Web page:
All recipes are for 2 servings unless noted. Oil is canola oil and salt is kosher salt.


Warabi to ebi no nimono / simmered bracken with shrimp

Soy sauce-flavored warabi bracken is paired with softly sweet shrimp. Here, Pacific Northwest coon shrimp add a cheerful color to the dish. To get every last bit of flavor from the coon shrimp, whole shrimp are used below.


120-150 g coon shrimp (150 g/16 boiled coon shrimp in photo)
120 g warabi bracken (prep-cooked)
150 cc water
1 tsp sake
1 tsp mirin
1/4 tsp rice vinegar
1/2 tbsp usukuchi soy sauce
1 tsp butter


Shell shrimp.


In a pot, melt butter, add shrimp heads and shells, and saute on medium to medium low heat.
Crush heads with spatula while sauteing.  
When aromatic and shells are toasty, add water, bring to boil, and simmer on medium low until liquid is reduced by half, 10 minutes or so.


Meanwhile, cut warabi into 3-4 cm.


Strain shrimp broth into a pot.
Press shrimp heads against strainer to get all their flavor.

Add sake, mirin, rice vinegar and usukuchi soy sauce, and bring to boil.


Add warabi, heat through (simmer for 1-2 minutes), and remove from heat to cool.
Warabi takes on the flavor of broth after 30-40 minutes.
Mix warabi once or twice for even flavor absorption. 


To serve cold, simply add shrimp to warabi, mix, and voila, it is ready to eat. (See notes for when using uncooked shrimp.)

To serve hot, first heat up warabi, add shrimp, and simmer for 30-60 seconds. 

  • If using uncooked shrimp, cook them separately if the dish is to be served cold. Place shrimp in a single layer in a bowl, sprinkle sake over, and microwave until shrimp become pink, or boil in water with sake until shrimp turn pink. Let cool before adding to warabi. If the dish is to be served hot, add shrimp after reheating warabi, and cook until shrimp become pink, 1-2 minutes. Do not overcook shrimp, as the texture becomes like rubber.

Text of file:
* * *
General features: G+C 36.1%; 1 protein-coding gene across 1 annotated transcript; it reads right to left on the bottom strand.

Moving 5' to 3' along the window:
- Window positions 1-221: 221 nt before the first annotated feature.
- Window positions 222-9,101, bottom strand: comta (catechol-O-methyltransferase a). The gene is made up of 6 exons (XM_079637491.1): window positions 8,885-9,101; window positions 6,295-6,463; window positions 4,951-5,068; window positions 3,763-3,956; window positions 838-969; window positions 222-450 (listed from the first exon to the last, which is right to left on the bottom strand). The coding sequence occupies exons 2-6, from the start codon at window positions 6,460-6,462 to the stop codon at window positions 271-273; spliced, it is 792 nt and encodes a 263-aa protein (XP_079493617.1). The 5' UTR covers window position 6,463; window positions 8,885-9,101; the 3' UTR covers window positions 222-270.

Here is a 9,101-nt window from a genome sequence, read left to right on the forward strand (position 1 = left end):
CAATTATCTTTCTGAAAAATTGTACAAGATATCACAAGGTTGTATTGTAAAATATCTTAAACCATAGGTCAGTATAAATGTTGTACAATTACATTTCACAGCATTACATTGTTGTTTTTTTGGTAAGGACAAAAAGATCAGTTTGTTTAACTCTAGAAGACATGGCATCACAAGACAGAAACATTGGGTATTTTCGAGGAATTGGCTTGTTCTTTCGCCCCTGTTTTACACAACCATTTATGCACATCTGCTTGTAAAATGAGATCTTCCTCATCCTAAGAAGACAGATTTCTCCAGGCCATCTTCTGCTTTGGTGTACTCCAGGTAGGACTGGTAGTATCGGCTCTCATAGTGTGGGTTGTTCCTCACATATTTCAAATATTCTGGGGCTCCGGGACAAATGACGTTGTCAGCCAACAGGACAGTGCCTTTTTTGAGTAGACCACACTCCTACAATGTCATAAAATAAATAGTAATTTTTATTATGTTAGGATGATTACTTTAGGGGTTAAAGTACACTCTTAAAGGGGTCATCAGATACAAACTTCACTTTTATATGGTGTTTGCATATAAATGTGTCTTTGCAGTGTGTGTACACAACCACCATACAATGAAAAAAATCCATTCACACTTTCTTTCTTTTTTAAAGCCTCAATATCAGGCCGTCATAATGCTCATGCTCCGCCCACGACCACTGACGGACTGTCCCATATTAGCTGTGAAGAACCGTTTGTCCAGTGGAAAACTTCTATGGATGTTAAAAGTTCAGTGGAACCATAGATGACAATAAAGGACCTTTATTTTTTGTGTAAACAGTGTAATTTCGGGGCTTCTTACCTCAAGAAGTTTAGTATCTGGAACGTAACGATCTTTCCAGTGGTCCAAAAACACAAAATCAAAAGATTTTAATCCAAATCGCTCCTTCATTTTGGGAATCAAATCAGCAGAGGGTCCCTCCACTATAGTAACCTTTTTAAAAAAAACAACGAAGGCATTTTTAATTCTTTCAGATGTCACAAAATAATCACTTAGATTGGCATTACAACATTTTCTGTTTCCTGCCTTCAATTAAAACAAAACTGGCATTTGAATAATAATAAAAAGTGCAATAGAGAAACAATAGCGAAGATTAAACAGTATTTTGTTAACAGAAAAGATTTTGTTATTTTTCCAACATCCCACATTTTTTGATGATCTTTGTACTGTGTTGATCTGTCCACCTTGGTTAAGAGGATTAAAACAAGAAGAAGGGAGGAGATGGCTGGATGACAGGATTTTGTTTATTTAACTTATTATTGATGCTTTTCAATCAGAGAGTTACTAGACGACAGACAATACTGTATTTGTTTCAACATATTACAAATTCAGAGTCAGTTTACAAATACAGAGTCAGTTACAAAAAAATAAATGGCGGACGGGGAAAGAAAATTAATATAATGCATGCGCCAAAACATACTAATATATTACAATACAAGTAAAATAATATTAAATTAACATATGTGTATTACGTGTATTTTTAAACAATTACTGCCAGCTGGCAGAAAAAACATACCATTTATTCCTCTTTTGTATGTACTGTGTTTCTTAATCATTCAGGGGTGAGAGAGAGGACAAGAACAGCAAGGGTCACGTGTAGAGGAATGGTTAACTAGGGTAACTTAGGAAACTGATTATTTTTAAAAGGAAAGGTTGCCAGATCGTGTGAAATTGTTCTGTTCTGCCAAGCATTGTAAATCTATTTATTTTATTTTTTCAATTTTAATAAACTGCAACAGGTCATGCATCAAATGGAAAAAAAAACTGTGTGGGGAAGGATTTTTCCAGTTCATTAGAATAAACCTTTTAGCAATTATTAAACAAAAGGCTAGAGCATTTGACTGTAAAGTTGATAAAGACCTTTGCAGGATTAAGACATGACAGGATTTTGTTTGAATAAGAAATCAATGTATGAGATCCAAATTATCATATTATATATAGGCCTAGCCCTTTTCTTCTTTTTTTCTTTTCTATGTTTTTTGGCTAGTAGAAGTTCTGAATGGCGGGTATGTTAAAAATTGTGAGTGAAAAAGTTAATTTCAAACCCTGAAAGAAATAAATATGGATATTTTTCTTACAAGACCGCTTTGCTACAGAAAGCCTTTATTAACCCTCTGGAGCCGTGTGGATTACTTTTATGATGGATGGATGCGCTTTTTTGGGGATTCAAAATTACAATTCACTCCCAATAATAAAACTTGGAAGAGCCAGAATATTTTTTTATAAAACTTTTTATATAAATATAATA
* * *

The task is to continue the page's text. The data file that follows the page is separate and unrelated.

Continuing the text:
• If shrimp shells or heads are not available for the broth, use 5 tbsp dashi. Among many types of dashi, Hoshi-kaibashira dried scallops' rehydration water gives an excellent taste. Adding a small amount of shami dried shrimp (or its rehydration water) or shrimp flakes has a similar effect to the taste. Chicken stock (without Western herbs) works fine, too.
  • Simmering fresh (prep-cooked) warabi in broth longer than 4-5 minutes could result in an overly soft texture.
  • When using salted warabi (after desalination), instead of letting it cool in Process 4, warabi can be simmered for 7-8 minutes until it absorbs the broth's flavor, and the dish finished by adding shrimp.

(Last updated: May 1, 2017)


Sissi said...

I am so happy to have found your wonderful, inspiring blog! I have discovered you searching for shungiku recipes (it grows on my balcony for the first time this year) and was glad to discover so many options and so many other interesting dishes. I have never had warabi, but have always hoped I could taste it one day. It looks delicious.

neco said...

Thank you, Sissi, for the encouraging comment. Hope you will like the warabi dish. I am done with fresh warabi this year, but now I get to start using salted warabi. Good luck with your shungiku! Nothing is better than the fresh harvest from your garden. I should start mine soon. Mizuna, komatsuna, kabu and nanohana are growing in wine barrels on the deck now.